Double-blind, placebo-controlled, flexible-dose study.
To evaluate the efficacy, safety and tolerability of oral sildenafil in women with female sexual arousal disorder as a result of SCI (paraplegia/tetraplegia).
The study was conducted at clinical practice sites in North America (n =23), 11 European countries (n =23), Australia (n =4) and South Africa (n =2).
129 women were randomized and treated with sildenafil or matching placebo. A 4-week baseline period was followed by 12 weeks of treatment, which could be increased from 50 to 100 mg or decreased to 25 mg once during the treatment period, depending on efficacy and tolerability. By use of an event log, sexual activity was monitored between screening and the end of treatment. The Sexual Function Questionnaire, the Sexual Quality of Life Questionnaire–Female, a global efficacy question and Sexual Distress Question were also assessed.
Sildenafil-treated women and placebo-treated women had an increase in their percentage of sexual activities throughout the course of the study, with no statistically significant difference between groups in the percentage of successful sexual activities at end of treatment versus baseline. There were also no statistically significant differences between sildenafil- and placebo-treated women on the aforementioned measures. The most common adverse events included headache and vasodilatation.
The results of this study are similar to other reports regarding a lack of clinically meaningful benefit of sildenafil in other populations of women.
This study was sponsored by Pfizer Inc.
Sexual function is a major concern for persons with spinal cord injuries (SCIs, paraplegia/tetraplegia). Paraplegics have reported return of sexual function as their highest priority, followed by bowel and bladder concerns; tetraplegics have reported sexual function as second in importance after regaining hand function.1
The effects of SCIs on sexual function are well understood. On the basis of the level and degree of injury, predictable alterations in sexual response have been shown to occur in both women and men.2, 3 Laboratory analyses in women have been performed using vaginal pulse amplitude to show responses to audiovisual erotic and manual genital stimulation. Preservation of ability to perceive pinprick and light touch sensation in the T11 to L2 dermatomes has been shown to be predictive of psychogenic genital responses in women.4 In men, preservation of pinprick and light touch sensation in the T11 to L2 dermatomes predicts genital response to psychogenic stimulation.5 These findings suggest that psychogenic sexual arousal is mediated through innervation from the thoracolumbar sympathetic plexus. Studies of persons with SCIs have shown that these sympathetic fibers may be regulatory for genital sexual arousal.6 The ability to experience orgasm was diminished in women with SCIs; however, those with most levels and degrees of injury maintain the neurologic capability to achieve orgasm. The exception is those women with complete absence of reflexes affecting their sacral spinal segments. Similar findings were noted in men.7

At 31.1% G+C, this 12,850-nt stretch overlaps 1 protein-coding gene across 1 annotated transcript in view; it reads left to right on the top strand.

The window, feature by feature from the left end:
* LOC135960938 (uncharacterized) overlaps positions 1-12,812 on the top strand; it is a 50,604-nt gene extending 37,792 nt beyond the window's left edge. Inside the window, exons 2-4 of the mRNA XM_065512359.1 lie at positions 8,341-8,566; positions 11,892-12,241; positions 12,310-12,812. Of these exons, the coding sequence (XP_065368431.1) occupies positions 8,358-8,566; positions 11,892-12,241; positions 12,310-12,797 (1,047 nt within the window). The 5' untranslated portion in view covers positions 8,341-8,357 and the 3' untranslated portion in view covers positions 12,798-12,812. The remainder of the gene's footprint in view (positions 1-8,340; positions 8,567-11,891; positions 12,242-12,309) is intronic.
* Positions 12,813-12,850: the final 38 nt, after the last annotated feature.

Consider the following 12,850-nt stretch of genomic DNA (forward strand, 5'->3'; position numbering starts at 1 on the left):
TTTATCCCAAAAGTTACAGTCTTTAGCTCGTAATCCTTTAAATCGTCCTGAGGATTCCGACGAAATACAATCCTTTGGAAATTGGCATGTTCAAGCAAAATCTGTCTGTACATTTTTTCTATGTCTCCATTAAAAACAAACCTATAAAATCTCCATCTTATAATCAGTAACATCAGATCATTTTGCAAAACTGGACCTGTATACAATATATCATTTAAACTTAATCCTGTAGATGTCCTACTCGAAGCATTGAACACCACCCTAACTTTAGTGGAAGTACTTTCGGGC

Sildenafil citrate was the first approved selective phosphodiesterase type-5 inhibitor and has been successfully used to treat erectile dysfunction in men with SCIs.8, 9, 10 Because a laboratory-based pilot study determined that sildenafil use was associated with significantly improved subjective sexual and genital arousal in women with SCIs,11 a 12-week randomized controlled trial was conducted in women with female sexual arousal disorder (FSAD) as a result of SCI (paraplegia/tetraplegia).
Materials and methods
This multinational, parallel-group, double-blind, placebo-controlled, flexible-dose study was designed to evaluate the efficacy and safety of sildenafil in women with FSAD resulting from paraplegia/tetraplegia. It was conducted at clinical practice sites in North America (n =23), 11 European countries (n =23), Australia (n =4) and South Africa (n =2). Randomization was stratified by region (Europe/North America) defined a priori; South Africa and Australia were counted in Europe. The sponsor (Pfizer Inc) performed the statistical analyses and maintained the database and study integrity across sites. Investigators were responsible for adhering to the procedures of the study protocol, record-keeping and case report forms. Human subjects committee approval was obtained at all sites. All applicable institutional and governmental regulations concerning ethical use of human volunteers were followed.
Participants were identified through routine query during clinic assessment or previously indicated interest in research participation. At enrollment all women gave informed consent, viewed a video describing the effect of paraplegia/tetraplegia on sexual response and alternative ways to facilitate sexual arousal and orgasm, and completed screening tests, including validated study questionnaires, neurologic (International Neurologic Standards (ISNCSCI)) examination, Pap smear, serum testosterone level and detailed sexual function history.